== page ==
Scores of Dolphin Deaths Have Scientists Baffled

Mortalities have been mysteriously piling up in a bay near Rio de Janeiro, Brazil.

By Elaina Zachos
Published 10 Jan 2018, 17:11 GMT
Dolphins live in pods of up to 200 individuals and have close relationships.
Dolphins live in pods of up to 200 individuals and have close relationships.
Photograph by Noaa

Since mid-December, four or five dolphin carcasses have beached in Brazil each day. The cause of the deaths is still unclear, and the mortalities have conservationists baffled.

The Associated Press reports at least 88 gray dolphins have washed up in the Bay of Sepetiba, a coastal area about 45 miles west of Rio de Janeiro, since December 16. That's more than 10 percent of the bay's known dolphin population, which, at an estimated 800, may be the highest concentration of the species in the world.

Local conservation NGOs like the Boto Cinza Institute and SOS Botos are examining the carcasses' skin, blood, and bones, and scientists speculate a bacterium or virus is to blame. If a pathogen-related disease is diagnosed, Boto Cinza Institute chief coordinator Leonardo Flach tells StoryTrender, 70 to 80 percent of the population could die.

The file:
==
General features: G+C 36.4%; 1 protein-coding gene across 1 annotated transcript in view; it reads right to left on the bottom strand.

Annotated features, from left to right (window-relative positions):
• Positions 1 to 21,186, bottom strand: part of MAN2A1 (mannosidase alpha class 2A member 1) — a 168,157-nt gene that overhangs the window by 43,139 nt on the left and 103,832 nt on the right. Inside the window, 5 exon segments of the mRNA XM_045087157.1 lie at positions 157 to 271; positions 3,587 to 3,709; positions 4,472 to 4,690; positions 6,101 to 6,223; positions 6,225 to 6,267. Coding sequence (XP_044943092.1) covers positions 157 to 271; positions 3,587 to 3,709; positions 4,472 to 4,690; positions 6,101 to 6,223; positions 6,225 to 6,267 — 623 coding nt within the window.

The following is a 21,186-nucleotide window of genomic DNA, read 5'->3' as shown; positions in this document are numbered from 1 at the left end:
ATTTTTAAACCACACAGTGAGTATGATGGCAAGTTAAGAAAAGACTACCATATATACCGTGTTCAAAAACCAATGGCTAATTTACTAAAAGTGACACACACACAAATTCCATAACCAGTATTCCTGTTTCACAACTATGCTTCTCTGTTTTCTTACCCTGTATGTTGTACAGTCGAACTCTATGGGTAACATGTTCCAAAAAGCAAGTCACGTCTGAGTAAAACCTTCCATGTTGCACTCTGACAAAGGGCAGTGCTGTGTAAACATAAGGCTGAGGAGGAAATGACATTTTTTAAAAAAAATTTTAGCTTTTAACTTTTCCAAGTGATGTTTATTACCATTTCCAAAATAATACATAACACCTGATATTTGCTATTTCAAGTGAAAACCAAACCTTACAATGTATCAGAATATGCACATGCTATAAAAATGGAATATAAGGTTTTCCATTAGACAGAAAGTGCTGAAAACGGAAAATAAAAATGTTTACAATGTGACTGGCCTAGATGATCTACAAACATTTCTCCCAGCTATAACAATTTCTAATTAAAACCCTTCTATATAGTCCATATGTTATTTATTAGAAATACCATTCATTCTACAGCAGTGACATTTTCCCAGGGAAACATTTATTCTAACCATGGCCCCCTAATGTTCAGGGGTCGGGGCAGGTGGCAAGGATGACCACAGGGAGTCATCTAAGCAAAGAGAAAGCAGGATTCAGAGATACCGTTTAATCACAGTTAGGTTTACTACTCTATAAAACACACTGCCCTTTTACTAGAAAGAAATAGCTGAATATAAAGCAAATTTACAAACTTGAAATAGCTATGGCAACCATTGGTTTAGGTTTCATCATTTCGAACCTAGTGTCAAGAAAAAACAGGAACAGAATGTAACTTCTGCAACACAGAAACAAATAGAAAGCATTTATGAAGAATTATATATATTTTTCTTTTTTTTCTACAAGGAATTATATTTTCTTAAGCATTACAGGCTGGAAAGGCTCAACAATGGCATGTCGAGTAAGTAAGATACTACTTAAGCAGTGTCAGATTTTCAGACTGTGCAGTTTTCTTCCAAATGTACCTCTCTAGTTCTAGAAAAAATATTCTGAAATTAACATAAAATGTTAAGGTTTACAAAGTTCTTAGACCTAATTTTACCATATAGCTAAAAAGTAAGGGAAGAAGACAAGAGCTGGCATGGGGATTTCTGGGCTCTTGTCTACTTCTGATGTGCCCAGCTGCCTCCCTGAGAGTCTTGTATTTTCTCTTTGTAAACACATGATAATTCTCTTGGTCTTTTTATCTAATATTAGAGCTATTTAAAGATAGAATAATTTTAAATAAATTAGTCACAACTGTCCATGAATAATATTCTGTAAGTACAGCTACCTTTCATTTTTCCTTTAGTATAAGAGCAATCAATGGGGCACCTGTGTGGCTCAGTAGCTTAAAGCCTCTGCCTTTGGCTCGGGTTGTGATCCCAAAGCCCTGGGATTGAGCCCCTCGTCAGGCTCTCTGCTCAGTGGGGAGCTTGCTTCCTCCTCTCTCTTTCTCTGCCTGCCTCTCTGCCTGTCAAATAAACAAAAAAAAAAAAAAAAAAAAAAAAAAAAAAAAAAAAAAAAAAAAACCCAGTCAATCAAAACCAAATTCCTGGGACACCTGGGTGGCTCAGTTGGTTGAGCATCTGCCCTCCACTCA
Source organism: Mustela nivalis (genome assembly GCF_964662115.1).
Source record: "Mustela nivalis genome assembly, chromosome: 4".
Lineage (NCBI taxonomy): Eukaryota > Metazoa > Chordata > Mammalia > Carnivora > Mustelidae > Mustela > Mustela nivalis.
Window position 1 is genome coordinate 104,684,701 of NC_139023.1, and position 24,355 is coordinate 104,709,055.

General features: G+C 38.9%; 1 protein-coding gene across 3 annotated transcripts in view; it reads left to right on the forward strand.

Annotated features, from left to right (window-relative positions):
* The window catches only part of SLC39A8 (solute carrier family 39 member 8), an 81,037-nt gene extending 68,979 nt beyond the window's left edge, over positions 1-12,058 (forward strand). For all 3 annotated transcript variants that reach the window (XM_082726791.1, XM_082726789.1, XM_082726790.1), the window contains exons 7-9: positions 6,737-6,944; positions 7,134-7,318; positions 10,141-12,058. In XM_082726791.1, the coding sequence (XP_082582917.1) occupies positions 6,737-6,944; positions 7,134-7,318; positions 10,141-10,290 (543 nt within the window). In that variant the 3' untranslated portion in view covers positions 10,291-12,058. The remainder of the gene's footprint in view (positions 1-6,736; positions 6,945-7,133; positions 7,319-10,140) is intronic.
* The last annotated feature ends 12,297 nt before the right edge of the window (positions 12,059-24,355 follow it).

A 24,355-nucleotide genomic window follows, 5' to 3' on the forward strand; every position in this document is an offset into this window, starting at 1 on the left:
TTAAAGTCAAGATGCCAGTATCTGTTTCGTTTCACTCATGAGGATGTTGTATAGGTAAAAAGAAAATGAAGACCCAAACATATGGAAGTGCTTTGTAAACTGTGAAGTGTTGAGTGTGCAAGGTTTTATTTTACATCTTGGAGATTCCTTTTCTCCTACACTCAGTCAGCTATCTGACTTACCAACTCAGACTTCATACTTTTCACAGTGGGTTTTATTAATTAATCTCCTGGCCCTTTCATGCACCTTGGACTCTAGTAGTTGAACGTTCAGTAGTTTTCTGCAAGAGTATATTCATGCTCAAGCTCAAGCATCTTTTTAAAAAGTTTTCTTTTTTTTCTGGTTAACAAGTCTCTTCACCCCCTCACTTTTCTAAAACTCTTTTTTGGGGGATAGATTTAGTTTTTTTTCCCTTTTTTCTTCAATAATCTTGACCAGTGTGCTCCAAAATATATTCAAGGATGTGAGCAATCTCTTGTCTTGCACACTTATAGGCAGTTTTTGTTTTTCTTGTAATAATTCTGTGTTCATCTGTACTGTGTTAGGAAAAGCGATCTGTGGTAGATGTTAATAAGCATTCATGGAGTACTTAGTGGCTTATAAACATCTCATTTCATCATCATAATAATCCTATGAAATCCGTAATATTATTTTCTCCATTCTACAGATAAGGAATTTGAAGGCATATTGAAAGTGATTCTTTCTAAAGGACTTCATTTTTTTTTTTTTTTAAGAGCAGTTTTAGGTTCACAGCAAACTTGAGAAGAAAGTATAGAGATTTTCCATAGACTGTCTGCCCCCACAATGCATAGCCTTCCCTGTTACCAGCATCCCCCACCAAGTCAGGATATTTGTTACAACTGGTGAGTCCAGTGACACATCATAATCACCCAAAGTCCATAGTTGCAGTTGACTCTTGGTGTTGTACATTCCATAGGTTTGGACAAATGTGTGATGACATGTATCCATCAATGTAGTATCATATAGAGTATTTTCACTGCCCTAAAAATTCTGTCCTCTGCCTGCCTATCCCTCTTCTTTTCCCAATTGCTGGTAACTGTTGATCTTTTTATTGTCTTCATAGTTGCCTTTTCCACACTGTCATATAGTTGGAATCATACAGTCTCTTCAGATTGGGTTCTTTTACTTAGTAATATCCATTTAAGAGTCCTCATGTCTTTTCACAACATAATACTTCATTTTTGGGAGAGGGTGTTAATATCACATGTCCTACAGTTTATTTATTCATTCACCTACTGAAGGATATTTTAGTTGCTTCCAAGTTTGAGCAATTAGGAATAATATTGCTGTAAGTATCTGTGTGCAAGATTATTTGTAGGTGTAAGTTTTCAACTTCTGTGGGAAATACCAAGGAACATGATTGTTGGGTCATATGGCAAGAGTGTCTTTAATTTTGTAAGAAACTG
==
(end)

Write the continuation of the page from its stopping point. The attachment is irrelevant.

Often living in pods of up to 200 individuals, dolphins have close relationships, and a contagious illness could be devastating. Lab results are expected at the end of January.

"One day we will find dolphin corpses that are male and adults, and the next day, female and [young]. But most of them are skinny and with deep skin lesions," Flach tells ABC News.

Male Dolphins Offer Love Token To Females In Rare Video

Gray dolphins are listed as data deficient, but Flach says the species should be considered endangered. In the past, the mortality rate of the area's gray dolphins was about five each month, attributed to overfishing and chemical pollution. In 2016, 69 of the marine mammals were reported dead and in 2010, 32 dolphins were found dead.

Flach says areas surrounding Rio de Janeiro are very polluted and illegal dolphin hunting is rampant. The Bay of Sepetiba is bordered by condominiums, shipyards, and ports, but it's unclear how the development could be affecting the marine mammals.

"They are an endangered species," Flach says, "but with now this unknown disease, we hope to be able to put more pressure on the officials to help us to save the dolphins."

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